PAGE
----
When the new government assumed office there were great expectations of bold measures to reduce subsidies and redirecting expenditure to public investment. As global crude prices plummeted, progress was made on diesel and petrol. The pace slowed down in the context of liquefied petroleum gas (LPG). Rather than direct action, the government chose moral persuasion. Now the discourse seems to have changed to relying on technological solutions for reducing subsidies. Let's start with the magnitude of the problem. In 2014-15, subsidies accounted for Rs 2.7 lakh crore or 2.1 per cent of gross domestic product (GDP). Subsidies pre-empted 23.7 per cent of the entire revenue receipts of the central government. In terms of opportunity cost (read lost), subsidies were 2.64 times the entire Capital Plan Expenditure for 2014-15. Food, fertilisers and oil-based subsidies account for 95 per cent of all subsidies. Will technological solutions suffice, especially after the mandatory use of Aadhaar has effectively been proscribed? Food subsidies are the political hot potato. The grounds for a cutback are all well-known. First, apart from the intended beneficiaries, that is, below poverty line (BPL) families, the subsidies reach many others. Second, there are large leakages in the public distribution system, for example, grains finding their way to roller flour mills and thence to the market (bread, biscuit and savoury makers). The subsidy then shows up as a profit of some traders and producers at the cost of the government exchequer! Third, the subsidy pays for the carrying cost of stocks built up with the Food Corporation of India (FCI) and all inefficiency in the management of such stocks (rotted grains). Fourth, there are losses ascribable to graft when procuring grains of less than Fair Average Quality. The food subsidy is on staples, wheat and rice. It seems naïve to believe that the poor live on grains alone. And, on other food items, the last decade has seen an inflation of 10 per cent or more per annum. Surely, a modest increase in price would have been tolerable. Nevertheless, central issue prices have not been changed in 15 years. Fertiliser subsidies are facing worse outcomes. First, the greatest beneficiaries are farmers with large holdings (kulak). Such subsidies cannot accrue to the poor, landless labourers or in any significant measure to small holders. Second, there are long-term economic losses. Excessive fertiliser usage has led to serious deterioration in soil quality. Under-pricing is responsible for ecological damage. Third, there is the widely accepted position that subsidies support inefficient domestic fertiliser production, that is, they do not actually reach the farmers. Even if fertilisers have to be subsidised, why not import them and then provide a subsidy? The budgetary outgo would be less in that case.
Economists call this a "make-or-buy choice". Why make when it is cheaper to buy? However, the reality is that "make" is the revealed preference, a throwback to the self-reliant (import substitution) era. The case for reducing kerosene subsidies is much the same. There are unintended beneficiaries, not only (or mainly) the intended beneficiaries - the poor. There are big leakages. And, the use of kerosene as an adulterant entails other economic costs. Technological solutions can only take us so far. We need to look beyond. And, there is simply no escaping from at least moving towards getting the prices right. Take food subsidies. Technological solutions will reduce some losses due to unintended beneficiaries. But unless price distortions are addressed, no headway can be made to plug leakages in the system. Further, technological solutions cannot address losses on the FCI's carrying costs, rotting stocks, or graft in procurement; price adjustment can. Technological solutions offer virtually no relief on fertiliser subsidies. They cannot address the unintended beneficiary problem. And, fertiliser overuse can only be tackled by reducing the price distortion. Further, import price discipline is the easiest way to induce efficiency improvements in domestic fertiliser production. On kerosene, the argument is the same: no significant impact can result unless the price differential (distortion) is reduced. Economists use the criterion of Pareto superiority to assess outcomes. Simply put, if a change results in an outcome in which gainers can compensate losers, and still be better off, the changed outcome is deemed Pareto superior. The gainer from subsidy reduction is the government. Surely it can redirect expenditure savings back to intended beneficiaries, for example, a 20 per cent reduction yields Rs 53,000 crore. If Rs 34,000 crore of this is used for MGNREGA, it would double the outlay on a programme where self-selection ensures better targeting. An amount of Rs 14,000 crore extra would double the outlay on 'Housing for All'; Rs 4,500 crore would double the outlay on Rashtriya Krishi Vikas Yojana; and Rs 5,300 crore would double the outlay on the Krishi Sinchai Yojana. To address the issue of the FCI's losses requires price and non-price adjustments. We need an enduring reduction in stocks and a review of the minimum support price regime where relative prices distort productive incentives. An overhaul of the FCI system can no longer be delayed. On fertilisers, the 'make' decision needs review. If the concern is the vagaries of international markets, can't we replicate the Indian Farmers Fertiliser Cooperative/Krishak Bharati Cooperative Limited-Oman Oil type of joint venture? Any serious action on subsidies ought to be taken in the early years of a new government, when political goodwill is still alive and election fever some time away. Mr Prime Minister, the first majority government in India in the last 30 years is expected to take action. If you won't, who will?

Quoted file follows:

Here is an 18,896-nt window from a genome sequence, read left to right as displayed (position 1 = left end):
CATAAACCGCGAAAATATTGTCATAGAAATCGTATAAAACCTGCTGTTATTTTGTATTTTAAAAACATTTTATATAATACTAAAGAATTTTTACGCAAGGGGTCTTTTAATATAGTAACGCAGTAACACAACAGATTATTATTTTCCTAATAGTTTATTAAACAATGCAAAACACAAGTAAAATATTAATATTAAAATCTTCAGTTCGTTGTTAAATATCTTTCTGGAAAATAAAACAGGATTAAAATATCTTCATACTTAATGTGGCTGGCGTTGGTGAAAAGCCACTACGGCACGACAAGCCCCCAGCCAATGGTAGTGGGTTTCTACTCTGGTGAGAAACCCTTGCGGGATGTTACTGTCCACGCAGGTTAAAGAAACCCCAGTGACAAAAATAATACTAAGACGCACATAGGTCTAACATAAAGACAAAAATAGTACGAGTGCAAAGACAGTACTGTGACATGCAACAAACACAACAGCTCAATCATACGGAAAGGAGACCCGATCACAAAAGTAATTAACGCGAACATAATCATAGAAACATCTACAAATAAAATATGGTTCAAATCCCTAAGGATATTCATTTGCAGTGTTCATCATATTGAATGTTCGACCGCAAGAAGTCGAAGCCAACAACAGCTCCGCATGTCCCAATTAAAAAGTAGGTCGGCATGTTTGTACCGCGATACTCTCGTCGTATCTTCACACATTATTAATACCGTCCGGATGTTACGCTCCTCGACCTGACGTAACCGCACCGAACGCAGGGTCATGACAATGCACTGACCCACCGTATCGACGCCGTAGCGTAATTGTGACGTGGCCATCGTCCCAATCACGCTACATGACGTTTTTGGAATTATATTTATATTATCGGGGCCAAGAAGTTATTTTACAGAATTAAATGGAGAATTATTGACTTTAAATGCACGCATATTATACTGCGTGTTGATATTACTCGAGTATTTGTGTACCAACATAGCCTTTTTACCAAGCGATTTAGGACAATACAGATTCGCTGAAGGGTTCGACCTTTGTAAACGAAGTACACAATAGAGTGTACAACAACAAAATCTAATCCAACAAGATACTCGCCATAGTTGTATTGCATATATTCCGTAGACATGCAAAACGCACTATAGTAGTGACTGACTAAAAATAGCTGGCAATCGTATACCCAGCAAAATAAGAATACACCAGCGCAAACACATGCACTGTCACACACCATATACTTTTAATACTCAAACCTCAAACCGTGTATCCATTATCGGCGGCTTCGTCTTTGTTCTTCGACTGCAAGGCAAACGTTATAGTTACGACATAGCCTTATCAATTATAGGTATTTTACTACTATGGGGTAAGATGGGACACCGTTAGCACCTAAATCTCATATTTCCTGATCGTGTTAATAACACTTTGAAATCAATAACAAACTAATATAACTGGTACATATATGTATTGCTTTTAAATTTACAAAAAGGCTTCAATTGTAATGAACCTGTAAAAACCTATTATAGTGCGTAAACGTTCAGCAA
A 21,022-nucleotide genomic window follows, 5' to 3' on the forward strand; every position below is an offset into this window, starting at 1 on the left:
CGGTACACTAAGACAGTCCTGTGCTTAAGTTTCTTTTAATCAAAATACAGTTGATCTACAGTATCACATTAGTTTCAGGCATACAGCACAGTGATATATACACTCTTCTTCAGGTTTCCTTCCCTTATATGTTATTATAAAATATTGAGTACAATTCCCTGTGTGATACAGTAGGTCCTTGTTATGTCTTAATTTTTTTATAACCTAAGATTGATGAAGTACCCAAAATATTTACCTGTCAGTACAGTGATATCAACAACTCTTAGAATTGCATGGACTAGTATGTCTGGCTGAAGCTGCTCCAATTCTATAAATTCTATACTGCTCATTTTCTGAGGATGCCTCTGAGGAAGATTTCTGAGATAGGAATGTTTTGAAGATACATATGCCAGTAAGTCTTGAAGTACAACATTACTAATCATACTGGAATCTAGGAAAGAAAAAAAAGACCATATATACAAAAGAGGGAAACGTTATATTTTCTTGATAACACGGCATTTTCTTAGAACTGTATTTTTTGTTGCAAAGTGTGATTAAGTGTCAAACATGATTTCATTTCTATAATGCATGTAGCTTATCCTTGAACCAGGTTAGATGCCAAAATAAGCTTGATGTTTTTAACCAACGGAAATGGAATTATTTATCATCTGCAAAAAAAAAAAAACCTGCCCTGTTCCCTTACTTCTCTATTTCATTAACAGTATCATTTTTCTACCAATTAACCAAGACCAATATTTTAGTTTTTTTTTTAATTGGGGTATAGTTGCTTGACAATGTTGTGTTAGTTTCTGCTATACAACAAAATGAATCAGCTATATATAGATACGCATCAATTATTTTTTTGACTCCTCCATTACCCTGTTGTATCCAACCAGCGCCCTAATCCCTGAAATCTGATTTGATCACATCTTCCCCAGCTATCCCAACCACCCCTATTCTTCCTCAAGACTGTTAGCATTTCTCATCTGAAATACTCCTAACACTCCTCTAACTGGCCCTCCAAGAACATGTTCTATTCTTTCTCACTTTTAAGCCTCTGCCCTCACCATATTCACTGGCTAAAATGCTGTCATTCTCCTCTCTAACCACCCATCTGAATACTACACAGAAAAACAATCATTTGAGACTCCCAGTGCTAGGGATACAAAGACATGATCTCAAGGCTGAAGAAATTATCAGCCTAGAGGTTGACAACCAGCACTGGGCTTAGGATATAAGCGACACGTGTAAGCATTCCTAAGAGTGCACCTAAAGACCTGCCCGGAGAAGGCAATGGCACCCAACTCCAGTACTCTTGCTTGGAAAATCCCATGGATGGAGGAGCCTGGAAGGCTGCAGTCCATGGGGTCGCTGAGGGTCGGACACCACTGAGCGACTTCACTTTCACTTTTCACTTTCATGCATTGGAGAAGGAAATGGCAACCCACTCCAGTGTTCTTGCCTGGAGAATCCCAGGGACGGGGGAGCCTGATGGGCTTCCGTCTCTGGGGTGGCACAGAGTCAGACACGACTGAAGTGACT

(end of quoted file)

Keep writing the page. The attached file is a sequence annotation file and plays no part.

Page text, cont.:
The author is ex-chairman, Telecom Regulatory Authority of India